Name the SR-710 Extension Moves to the Final Page, But How Much Will It Cost?
Last week’s poll asking you to vote on what name L.A. Streetsblog will use to describe the 710 Extension Project was easily Streetsblog’s most popular poll to date, with 252 total votes. Two project names got sixty votes each to move on to this final poll. One week from today, either Art Dean’s “Golden Freight Freeway” or Joanne Nuckols’ “SR-710, L.A.’s Big Dig” will become the official name that Streetsblog uses to describe the project from here on out.
The 710 Extension has been a hot topic this week. Yesterday at the Metro Board Meeting, staff presented an estimate on how much the project would cost if the agency decides to move forward with a tunnel alternative. The cost? $2.81 billion.
That number is less than 20% of the cost of the infamous “Big Dig,” despite the Dig actually being a smaller project by length. Not surprisingly, Glendale Mayor and Metro Board Member Ara Najarian took exception. In a spirited back and forth with Board Chair Don Knabe, Najarian questioned the ethics of senior Metro Staff Art Leahy and Richard Moliere for signing the document.
The methodology for coming up with the $2.81 billion number was somewhat convoluted.
The Consultant has been monitoring the procurement and bid award for the Alaskan Way Tunnel (AWT) in Seattle, a project that compares technically to the SR-710 North gap concept and elements of the Westside extension project. Washington State DOT awarded the contract for the project in January 201 1, providing us with a unique opportunity to undertake comparative costing of our estimates with current market data.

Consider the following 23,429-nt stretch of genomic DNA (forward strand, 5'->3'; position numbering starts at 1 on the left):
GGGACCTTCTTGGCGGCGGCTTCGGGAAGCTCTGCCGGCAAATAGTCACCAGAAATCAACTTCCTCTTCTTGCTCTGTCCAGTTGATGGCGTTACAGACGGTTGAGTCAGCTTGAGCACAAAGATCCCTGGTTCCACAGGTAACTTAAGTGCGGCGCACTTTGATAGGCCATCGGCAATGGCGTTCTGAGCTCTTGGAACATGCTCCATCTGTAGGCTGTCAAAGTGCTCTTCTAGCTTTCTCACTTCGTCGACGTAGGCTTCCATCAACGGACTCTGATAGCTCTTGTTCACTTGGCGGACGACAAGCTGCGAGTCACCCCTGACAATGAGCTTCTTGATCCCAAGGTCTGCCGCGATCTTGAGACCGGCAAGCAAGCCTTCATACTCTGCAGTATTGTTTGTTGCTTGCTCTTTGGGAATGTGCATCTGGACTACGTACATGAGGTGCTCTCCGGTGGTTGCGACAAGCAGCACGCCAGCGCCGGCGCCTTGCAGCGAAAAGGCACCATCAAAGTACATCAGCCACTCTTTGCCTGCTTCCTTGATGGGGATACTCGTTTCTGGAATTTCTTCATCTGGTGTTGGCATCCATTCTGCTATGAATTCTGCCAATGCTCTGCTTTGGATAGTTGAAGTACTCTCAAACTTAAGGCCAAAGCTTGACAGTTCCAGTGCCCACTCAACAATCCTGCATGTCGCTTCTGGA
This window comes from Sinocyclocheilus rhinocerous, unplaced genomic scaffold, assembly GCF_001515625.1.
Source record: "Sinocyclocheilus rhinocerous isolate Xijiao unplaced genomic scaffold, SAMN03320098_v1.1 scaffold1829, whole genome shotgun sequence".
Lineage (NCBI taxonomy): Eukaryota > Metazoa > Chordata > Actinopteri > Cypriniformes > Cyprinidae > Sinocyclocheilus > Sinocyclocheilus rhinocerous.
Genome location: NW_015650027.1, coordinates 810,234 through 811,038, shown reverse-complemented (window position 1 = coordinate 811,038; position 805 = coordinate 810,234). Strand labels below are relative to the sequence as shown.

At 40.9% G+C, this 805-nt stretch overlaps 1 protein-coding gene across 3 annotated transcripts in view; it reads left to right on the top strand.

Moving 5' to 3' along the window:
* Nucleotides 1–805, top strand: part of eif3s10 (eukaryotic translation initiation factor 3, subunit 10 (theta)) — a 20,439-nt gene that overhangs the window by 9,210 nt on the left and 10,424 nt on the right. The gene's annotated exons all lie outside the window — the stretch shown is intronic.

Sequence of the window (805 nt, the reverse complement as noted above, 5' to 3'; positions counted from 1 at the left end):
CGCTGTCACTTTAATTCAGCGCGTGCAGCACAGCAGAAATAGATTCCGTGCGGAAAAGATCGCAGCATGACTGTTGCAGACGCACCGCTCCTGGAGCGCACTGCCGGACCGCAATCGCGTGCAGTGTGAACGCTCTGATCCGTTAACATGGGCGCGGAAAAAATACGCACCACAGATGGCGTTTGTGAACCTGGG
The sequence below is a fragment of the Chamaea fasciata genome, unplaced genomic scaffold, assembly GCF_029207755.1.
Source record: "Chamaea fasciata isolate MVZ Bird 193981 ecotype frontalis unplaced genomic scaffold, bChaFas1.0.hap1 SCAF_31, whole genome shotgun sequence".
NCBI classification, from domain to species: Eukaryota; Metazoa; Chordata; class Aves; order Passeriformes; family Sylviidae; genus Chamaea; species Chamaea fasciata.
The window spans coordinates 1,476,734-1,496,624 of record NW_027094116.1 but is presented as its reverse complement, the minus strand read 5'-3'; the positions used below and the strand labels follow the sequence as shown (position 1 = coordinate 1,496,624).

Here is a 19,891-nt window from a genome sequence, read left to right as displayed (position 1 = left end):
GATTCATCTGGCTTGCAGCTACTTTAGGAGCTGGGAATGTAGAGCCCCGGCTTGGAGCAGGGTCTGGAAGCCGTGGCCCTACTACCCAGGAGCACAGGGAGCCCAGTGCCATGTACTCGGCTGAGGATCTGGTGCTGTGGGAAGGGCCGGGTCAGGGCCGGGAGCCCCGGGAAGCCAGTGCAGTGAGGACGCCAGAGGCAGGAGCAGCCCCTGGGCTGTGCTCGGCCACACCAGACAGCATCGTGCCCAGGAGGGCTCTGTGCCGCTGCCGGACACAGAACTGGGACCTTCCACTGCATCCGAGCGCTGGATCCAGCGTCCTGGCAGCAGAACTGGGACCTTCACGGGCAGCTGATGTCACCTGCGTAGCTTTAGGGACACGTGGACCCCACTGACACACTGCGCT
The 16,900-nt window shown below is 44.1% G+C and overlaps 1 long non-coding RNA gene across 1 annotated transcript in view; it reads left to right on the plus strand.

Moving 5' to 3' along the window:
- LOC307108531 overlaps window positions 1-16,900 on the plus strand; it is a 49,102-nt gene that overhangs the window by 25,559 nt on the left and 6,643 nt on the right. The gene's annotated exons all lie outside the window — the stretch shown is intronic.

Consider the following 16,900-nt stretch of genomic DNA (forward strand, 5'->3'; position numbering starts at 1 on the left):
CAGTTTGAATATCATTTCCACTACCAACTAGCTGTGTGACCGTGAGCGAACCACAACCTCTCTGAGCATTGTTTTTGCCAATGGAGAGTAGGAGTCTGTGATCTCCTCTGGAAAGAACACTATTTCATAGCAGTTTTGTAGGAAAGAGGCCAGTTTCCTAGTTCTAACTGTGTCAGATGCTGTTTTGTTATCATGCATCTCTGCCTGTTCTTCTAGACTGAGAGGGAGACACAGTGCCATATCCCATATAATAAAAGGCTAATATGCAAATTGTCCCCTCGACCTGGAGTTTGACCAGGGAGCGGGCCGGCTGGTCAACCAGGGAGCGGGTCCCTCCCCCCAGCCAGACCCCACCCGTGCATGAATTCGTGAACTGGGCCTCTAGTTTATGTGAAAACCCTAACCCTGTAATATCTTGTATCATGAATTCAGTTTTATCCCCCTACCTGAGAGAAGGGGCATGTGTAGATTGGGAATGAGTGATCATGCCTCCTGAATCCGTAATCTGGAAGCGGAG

We have extrapolated the data from the Alaskan Way Tunnel project and conducted two independent estimates of cost for our tunnels, with particular emphasis at this point on the SR-710 North gap project, in response to the Director’s motion. Our preliminary findings, utilizing the actual bid cost for the A W deep bore tunnel, validates the updated cost estimates for the SR-710 North gap tunnel project that we have developed at this early stage.
At the L.A. Subway Blog, Juan Matute also goes through those numbers and comes up with his own estimate: between $6.52 billion and $7.22 billion.
Why such a large difference? For starters, both Najarian and Matute noted that the Metro estimate assumes that the proposed tunnel would be the shortest of several proposed lengths, 21,000 feet. Some of the tunnel designs are as large as 28,000 feet.
“We have to stop the community process right now,” Najarian thundered about the numbers being used at the 710 Conversations, “We’re deceiving people!”
Najarian’s stand earned more people than just praise from gadfly John Walsh that he was “acting like John Walsh,” the Board agreed for further study of a cost estimate that assumed a 28,000 foot long tunnel and a review of how much the “Big Dig” cost per square foot.
On the last request, Knabe let out an exasperated, “You could google that, but ok…”
A new cost estimate is expected at the May Metro Board Meeting.